David E. Kendall ’66: Doctor of Laws• May 16, 2010
David E. Kendall ’66
Doctor of Laws
May 16, 2010
David E. Kendall, Wabash College welcomes you back to campus and celebrates your life of extraordinary contributions to law and society. Born at Camp Atterbury, you grew up in Sheridan to become a summa cum laude graduate of Wabash. Your Hoosier roots run deep, though you have indeed spread your wings and soared far from these hallowed halls of Wabash — as a Rhodes Scholar at Oxford University and to Yale Law School.
When you stood on this ground 44 years ago speaking to your fellow graduates, you provided a glimpse of how you would lead your life. You said, “We need commitment because beliefs should not be separated from knowledge, and values are not separated from actions… Men themselves, not God or history, bear the responsibility for what they are and for what their world is… Our business as graduates of Wabash College… should be to struggle against cruelty and injustice for what ought to be, in the full cynical knowledge that our achievements will never be all we could wish them to be.”
Even before you uttered these words, you were living their full import. While still in college in the Freedom Summer of 1964, you worked to register voters in Mississippi in a place and time when the simple exercise of a legal right could lead to threats, violence, and murder. You were arrested several times and suffered the loss of friends and colleagues, but you persisted in the work that shaped a generation. You have since never been afraid of taking an unpopular stand.
After clerking for Supreme Court Justice Byron White and service in the United States Army, you joined the staff of the NAACP Legal Defense Fund, which you continue to serve as a board member to this day. Your values and commitment to resolving injustices were evident when you successfully argued before the Supreme Court of the United States to overturn rape as a capital crime in the landmark case of Coker v. Georgia, and in your lifelong pursuit of the abolition of the death penalty.
A long-time partner at Williams and Connelly in Washington, your legal experience ranges from Constitutional law, specifically First Amendment freedoms, to issues unimagined by the Founding Fathers, such as intellectual property and copyright in cyberspace. Over time, you have represented clients ranging from the Washington Post to the National Enquirer on First Amendment cases; Baltimore Orioles owner Peter Angelos in a naming rights case; President William Jefferson Clinton through the independent counsel investigation and in his Senate Impeachment trial; and recently the motion picture and recording industries in copyright and intellectual property cases against file-sharing start-ups like Napster and Grokster.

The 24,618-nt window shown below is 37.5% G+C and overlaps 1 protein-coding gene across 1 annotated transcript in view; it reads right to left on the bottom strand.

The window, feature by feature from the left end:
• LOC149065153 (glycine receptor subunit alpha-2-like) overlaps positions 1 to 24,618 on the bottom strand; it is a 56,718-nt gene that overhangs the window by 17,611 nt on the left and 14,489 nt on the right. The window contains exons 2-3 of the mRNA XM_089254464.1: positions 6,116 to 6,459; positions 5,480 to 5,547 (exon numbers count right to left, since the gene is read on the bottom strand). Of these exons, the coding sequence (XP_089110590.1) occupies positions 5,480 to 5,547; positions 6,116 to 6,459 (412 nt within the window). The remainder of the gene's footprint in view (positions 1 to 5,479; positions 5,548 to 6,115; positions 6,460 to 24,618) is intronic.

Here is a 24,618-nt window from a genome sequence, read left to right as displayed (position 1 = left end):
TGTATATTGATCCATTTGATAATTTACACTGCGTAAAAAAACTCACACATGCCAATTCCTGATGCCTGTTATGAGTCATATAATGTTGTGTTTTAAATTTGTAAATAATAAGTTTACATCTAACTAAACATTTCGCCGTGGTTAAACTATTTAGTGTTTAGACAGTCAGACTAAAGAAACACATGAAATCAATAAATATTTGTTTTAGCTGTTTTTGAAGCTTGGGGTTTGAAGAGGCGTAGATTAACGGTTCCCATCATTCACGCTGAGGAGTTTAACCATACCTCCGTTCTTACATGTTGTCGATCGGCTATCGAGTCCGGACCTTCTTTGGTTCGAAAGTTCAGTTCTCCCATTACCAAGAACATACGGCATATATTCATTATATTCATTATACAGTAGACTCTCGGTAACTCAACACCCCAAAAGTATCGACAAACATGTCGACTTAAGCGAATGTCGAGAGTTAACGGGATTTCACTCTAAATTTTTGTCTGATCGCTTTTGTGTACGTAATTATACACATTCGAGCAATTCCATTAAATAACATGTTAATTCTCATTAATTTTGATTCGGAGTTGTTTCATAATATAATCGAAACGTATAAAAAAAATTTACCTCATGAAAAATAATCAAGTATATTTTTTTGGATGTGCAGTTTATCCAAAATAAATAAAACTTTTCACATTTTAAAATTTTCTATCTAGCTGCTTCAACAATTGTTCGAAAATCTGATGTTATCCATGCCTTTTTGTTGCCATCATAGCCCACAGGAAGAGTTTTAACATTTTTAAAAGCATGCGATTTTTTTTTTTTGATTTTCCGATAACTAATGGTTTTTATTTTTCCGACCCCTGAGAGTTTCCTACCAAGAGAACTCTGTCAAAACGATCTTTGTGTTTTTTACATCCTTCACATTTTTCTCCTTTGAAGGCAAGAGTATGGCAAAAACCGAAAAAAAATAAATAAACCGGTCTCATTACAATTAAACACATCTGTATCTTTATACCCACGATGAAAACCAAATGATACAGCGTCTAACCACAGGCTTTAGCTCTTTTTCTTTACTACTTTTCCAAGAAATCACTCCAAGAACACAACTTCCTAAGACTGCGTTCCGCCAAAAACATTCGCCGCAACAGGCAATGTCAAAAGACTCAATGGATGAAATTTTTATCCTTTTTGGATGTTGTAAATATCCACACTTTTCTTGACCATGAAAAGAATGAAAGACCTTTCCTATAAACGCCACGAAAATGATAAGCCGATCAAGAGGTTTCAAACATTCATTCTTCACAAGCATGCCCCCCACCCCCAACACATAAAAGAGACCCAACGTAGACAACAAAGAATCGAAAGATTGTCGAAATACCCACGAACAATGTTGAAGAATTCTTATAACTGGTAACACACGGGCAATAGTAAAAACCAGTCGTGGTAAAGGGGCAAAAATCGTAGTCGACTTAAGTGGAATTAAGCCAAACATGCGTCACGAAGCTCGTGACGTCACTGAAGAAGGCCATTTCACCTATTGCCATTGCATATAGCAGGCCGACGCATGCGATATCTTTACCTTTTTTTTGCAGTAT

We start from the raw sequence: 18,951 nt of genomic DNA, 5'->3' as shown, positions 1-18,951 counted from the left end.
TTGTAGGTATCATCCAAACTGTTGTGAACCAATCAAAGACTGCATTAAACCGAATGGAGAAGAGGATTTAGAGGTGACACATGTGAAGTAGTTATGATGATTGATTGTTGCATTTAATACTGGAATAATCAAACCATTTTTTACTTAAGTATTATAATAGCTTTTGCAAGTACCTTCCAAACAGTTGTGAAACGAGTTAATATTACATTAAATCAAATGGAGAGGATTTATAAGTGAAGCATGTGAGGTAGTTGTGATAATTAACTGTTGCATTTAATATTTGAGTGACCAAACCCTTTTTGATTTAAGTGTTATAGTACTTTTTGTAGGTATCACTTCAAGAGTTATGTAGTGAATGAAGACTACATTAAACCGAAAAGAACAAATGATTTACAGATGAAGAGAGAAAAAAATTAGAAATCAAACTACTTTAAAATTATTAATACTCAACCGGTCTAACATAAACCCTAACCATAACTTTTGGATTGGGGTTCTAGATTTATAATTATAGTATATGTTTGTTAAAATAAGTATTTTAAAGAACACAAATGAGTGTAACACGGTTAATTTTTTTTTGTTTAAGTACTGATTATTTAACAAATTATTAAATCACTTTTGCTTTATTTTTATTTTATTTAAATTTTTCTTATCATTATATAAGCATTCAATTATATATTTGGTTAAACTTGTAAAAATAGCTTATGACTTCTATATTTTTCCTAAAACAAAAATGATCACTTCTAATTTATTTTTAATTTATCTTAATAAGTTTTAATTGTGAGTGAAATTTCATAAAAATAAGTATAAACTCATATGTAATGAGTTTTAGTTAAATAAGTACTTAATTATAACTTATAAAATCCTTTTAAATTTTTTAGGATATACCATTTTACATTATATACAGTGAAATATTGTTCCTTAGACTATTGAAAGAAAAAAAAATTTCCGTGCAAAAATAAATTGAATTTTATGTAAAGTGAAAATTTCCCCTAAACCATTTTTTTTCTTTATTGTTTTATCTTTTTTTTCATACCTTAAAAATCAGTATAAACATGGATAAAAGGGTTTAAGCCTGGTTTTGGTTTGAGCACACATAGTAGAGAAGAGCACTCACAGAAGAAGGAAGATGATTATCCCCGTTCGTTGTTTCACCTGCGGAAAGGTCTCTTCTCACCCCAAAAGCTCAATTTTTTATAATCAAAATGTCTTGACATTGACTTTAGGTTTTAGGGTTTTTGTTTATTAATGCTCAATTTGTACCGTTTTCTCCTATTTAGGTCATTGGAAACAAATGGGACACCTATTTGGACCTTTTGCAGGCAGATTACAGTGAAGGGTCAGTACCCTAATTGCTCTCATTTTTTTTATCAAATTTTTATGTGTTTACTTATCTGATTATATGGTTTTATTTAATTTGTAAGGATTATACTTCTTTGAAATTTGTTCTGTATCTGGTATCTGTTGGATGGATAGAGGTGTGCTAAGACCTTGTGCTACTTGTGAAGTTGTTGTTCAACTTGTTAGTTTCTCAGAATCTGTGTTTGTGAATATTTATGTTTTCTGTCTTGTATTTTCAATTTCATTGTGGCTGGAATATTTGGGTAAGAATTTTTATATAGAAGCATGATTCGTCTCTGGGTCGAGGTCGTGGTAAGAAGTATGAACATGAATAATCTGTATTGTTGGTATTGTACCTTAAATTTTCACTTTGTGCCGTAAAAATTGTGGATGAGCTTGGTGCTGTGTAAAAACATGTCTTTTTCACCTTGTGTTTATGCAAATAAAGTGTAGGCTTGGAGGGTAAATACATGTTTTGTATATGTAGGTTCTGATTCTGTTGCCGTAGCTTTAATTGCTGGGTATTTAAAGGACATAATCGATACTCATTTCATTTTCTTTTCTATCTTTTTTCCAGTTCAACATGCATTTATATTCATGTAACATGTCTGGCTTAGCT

As a graduating senior from Wabash in 1966, you said, “Education should be a continuing process, however, the aim of which should be to enhance our awareness, enlarge our rationality, and awaken our imagination.” You have modeled that ideal throughout your life, continually shifting the focus of your practice in order to seek justice and to stay connected to the most important issues of our time.
Wabash is proud to honor you today for your values, your leadership, and most of all, your lifelong commitment to justice and service in the public sphere. Therefore, by the authority vested in me by the Board of Trustees of Wabash College and delegated to that Board by the State of Indiana, I do hereby confer upon you the degree of Doctor of Laws, honoris causa, with all the rights, privileges, and responsibilities thereunto appertaining, of which this citation shall be a permanent witness.